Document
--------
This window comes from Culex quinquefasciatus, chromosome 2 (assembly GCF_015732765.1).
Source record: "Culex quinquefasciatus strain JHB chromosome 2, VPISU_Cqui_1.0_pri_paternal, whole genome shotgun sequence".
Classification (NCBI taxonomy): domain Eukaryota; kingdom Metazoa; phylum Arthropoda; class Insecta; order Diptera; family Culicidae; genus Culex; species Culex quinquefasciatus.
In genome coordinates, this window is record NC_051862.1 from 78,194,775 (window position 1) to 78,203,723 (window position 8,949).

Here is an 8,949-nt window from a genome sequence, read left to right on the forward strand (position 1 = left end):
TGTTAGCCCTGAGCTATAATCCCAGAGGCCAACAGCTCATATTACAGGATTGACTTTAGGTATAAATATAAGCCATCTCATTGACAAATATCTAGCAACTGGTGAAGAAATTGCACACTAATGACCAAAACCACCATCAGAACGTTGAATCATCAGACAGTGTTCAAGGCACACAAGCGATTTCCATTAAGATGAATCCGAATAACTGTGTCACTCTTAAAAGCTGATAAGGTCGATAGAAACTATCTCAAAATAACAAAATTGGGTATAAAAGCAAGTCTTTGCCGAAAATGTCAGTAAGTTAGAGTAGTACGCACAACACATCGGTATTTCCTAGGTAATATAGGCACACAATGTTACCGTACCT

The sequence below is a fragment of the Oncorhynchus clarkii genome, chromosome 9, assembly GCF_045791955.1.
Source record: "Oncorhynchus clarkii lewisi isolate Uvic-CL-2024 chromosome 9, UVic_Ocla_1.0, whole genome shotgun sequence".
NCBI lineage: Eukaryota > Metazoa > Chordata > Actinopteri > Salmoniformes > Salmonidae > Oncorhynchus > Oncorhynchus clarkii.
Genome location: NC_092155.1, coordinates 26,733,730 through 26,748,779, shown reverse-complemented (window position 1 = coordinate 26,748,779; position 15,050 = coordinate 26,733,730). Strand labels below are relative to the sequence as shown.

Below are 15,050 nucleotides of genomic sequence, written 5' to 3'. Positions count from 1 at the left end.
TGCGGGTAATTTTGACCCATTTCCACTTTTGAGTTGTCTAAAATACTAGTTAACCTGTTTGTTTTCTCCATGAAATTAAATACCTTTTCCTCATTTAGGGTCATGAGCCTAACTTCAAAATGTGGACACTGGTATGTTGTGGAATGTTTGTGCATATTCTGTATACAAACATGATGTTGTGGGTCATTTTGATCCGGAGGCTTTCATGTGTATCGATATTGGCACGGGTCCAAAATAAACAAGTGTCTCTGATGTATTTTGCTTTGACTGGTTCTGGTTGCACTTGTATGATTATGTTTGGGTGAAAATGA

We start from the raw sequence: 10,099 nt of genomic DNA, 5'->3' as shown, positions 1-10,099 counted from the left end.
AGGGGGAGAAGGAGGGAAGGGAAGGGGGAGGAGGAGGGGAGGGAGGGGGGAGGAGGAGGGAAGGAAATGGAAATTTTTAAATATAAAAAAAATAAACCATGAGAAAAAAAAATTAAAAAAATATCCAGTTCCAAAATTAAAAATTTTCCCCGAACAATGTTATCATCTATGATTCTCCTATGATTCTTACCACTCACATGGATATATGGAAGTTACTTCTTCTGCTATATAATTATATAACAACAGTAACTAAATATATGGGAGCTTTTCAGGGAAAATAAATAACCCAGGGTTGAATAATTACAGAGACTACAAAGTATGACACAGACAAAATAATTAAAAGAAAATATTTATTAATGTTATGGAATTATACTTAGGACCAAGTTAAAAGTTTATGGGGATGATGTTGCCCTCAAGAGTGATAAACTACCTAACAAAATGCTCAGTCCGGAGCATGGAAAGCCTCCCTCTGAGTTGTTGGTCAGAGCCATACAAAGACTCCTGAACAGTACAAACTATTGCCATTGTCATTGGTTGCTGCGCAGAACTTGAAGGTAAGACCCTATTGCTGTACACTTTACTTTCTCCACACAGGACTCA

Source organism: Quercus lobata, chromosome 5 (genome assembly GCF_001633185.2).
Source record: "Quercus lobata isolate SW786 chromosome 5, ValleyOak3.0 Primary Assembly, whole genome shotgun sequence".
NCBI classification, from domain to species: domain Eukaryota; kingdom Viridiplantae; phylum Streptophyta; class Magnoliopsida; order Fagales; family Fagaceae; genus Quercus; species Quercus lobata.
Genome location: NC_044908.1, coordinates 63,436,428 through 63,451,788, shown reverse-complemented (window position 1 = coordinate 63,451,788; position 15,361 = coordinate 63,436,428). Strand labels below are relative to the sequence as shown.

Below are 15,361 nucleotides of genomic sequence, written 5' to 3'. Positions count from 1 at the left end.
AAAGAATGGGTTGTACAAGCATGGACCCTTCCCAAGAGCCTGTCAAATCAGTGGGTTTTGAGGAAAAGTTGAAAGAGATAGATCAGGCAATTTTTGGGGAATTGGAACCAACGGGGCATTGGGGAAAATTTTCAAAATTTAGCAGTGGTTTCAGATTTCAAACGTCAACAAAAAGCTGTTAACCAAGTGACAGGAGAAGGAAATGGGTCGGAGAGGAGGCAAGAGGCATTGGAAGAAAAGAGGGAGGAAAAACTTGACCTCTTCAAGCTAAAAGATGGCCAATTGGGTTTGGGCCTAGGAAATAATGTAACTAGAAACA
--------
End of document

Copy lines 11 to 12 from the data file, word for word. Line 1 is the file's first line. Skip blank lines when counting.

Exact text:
Below are 15,050 nucleotides of genomic sequence, written 5' to 3'. Positions count from 1 at the left end.
TGCGGGTAATTTTGACCCATTTCCACTTTTGAGTTGTCTAAAATACTAGTTAACCTGTTTGTTTTCTCCATGAAATTAAATACCTTTTCCTCATTTAGGGTCATGAGCCTAACTTCAAAATGTGGACACTGGTATGTTGTGGAATGTTTGTGCATATTCTGTATACAAACATGATGTTGTGGGTCATTTTGATCCGGAGGCTTTCATGTGTATCGATATTGGCACGGGTCCAAAATAAACAAGTGTCTCTGATGTATTTTGCTTTGACTGGTTCTGGTTGCACTTGTATGATTATGTTTGGGTGAAAATGA